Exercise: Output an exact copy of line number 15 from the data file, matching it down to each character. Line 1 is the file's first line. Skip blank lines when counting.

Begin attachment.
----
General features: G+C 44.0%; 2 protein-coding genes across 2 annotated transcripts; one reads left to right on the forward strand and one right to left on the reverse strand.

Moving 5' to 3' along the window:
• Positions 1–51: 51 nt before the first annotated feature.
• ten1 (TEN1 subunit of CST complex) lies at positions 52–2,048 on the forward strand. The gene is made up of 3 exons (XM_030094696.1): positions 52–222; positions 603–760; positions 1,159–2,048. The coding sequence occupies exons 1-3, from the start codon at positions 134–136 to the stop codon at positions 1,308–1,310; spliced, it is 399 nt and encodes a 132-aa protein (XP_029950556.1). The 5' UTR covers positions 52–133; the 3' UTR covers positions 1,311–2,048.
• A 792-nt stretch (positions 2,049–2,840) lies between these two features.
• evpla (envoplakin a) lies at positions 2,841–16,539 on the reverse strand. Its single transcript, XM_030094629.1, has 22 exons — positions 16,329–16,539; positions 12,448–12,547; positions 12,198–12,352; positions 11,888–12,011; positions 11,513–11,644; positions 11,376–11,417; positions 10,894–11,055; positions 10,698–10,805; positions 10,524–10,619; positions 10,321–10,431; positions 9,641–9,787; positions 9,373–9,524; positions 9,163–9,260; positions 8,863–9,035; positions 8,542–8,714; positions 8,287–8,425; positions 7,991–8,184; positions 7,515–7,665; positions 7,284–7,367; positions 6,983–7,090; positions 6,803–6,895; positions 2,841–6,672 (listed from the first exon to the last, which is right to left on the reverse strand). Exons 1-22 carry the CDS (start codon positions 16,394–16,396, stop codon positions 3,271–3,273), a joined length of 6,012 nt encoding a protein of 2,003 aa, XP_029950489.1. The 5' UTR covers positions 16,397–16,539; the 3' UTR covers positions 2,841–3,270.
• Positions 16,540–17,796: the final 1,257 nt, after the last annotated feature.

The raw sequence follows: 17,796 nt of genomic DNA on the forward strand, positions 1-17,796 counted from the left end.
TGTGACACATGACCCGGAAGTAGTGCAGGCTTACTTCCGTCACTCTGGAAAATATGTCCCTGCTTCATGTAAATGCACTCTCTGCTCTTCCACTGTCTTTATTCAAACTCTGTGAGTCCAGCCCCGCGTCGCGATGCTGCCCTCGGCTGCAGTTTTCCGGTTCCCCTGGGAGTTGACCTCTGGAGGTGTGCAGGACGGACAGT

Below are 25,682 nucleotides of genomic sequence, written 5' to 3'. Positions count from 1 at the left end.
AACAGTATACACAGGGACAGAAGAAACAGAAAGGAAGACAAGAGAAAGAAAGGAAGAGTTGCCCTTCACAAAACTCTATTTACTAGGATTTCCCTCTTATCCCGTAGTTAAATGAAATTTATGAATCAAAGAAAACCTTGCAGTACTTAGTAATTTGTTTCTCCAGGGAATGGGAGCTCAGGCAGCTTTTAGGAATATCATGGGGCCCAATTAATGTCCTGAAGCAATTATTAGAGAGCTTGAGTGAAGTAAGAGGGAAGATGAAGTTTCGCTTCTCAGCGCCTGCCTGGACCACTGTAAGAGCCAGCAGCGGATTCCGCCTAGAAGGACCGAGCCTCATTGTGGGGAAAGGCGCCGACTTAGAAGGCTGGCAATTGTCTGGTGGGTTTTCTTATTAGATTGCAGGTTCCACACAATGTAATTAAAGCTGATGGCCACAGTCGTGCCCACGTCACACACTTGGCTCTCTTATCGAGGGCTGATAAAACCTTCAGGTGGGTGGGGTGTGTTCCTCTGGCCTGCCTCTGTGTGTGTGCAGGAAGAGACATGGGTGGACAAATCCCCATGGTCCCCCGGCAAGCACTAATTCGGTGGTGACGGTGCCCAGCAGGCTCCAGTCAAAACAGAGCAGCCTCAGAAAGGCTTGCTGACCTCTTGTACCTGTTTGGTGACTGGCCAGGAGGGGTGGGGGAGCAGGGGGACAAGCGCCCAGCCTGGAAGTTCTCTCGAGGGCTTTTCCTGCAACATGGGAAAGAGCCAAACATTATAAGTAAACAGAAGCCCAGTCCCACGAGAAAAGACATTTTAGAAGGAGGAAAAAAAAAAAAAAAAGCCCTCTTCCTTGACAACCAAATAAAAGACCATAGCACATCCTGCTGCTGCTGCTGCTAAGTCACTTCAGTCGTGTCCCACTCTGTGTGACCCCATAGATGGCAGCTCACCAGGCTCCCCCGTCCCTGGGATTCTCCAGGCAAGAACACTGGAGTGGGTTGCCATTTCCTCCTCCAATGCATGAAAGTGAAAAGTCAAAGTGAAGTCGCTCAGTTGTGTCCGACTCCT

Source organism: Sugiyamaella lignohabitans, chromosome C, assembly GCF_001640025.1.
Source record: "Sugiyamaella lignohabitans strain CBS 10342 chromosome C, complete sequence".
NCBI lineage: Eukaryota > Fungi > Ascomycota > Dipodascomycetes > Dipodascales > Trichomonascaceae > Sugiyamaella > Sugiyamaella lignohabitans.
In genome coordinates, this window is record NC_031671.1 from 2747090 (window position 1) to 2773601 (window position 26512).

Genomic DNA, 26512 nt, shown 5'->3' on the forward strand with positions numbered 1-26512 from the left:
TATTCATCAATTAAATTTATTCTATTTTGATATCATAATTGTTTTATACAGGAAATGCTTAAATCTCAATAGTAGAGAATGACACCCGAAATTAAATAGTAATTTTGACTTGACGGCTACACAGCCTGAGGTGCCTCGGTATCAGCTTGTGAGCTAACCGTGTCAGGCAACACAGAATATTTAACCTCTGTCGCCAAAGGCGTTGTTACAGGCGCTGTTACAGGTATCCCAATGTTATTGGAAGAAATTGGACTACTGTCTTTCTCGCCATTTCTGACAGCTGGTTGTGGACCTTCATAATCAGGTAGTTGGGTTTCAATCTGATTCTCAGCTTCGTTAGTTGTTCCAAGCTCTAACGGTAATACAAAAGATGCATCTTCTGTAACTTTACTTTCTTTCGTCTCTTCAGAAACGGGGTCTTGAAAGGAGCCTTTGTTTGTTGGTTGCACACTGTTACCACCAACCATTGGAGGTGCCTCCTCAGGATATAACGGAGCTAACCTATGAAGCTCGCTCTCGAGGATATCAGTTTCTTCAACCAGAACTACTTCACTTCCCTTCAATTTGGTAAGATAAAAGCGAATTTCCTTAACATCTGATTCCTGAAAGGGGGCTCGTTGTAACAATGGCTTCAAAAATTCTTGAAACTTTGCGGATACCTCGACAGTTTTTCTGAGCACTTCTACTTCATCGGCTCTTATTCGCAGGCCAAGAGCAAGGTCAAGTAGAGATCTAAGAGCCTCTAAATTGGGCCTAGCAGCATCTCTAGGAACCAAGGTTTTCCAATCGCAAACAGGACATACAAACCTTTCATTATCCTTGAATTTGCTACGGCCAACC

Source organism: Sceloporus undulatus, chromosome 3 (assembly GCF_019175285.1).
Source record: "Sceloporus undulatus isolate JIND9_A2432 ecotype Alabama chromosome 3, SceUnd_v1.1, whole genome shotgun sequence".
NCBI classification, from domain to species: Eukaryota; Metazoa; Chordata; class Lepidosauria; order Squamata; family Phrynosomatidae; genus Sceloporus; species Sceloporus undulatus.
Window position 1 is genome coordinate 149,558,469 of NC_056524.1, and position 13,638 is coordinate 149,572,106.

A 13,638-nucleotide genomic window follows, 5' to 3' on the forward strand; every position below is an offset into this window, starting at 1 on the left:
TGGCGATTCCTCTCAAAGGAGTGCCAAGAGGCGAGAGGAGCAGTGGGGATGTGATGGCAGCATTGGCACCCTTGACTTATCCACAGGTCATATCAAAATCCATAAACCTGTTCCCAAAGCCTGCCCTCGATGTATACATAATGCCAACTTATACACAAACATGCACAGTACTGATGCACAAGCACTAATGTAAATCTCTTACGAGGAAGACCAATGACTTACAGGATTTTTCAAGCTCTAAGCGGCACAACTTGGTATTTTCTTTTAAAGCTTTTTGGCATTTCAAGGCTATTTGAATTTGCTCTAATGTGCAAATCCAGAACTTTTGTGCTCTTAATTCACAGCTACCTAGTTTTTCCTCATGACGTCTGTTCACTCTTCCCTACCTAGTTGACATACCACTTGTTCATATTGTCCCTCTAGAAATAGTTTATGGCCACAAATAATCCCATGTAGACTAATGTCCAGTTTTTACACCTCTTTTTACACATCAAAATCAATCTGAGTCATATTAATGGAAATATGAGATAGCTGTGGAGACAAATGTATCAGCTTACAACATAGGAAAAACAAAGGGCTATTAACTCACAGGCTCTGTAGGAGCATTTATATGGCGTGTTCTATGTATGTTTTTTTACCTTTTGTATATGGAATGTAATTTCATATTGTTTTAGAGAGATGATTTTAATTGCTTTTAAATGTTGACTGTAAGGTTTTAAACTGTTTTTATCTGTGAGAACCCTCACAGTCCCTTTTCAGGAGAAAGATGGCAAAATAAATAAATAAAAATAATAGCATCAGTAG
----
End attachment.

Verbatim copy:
In genome coordinates, this window is record NC_031671.1 from 2747090 (window position 1) to 2773601 (window position 26512).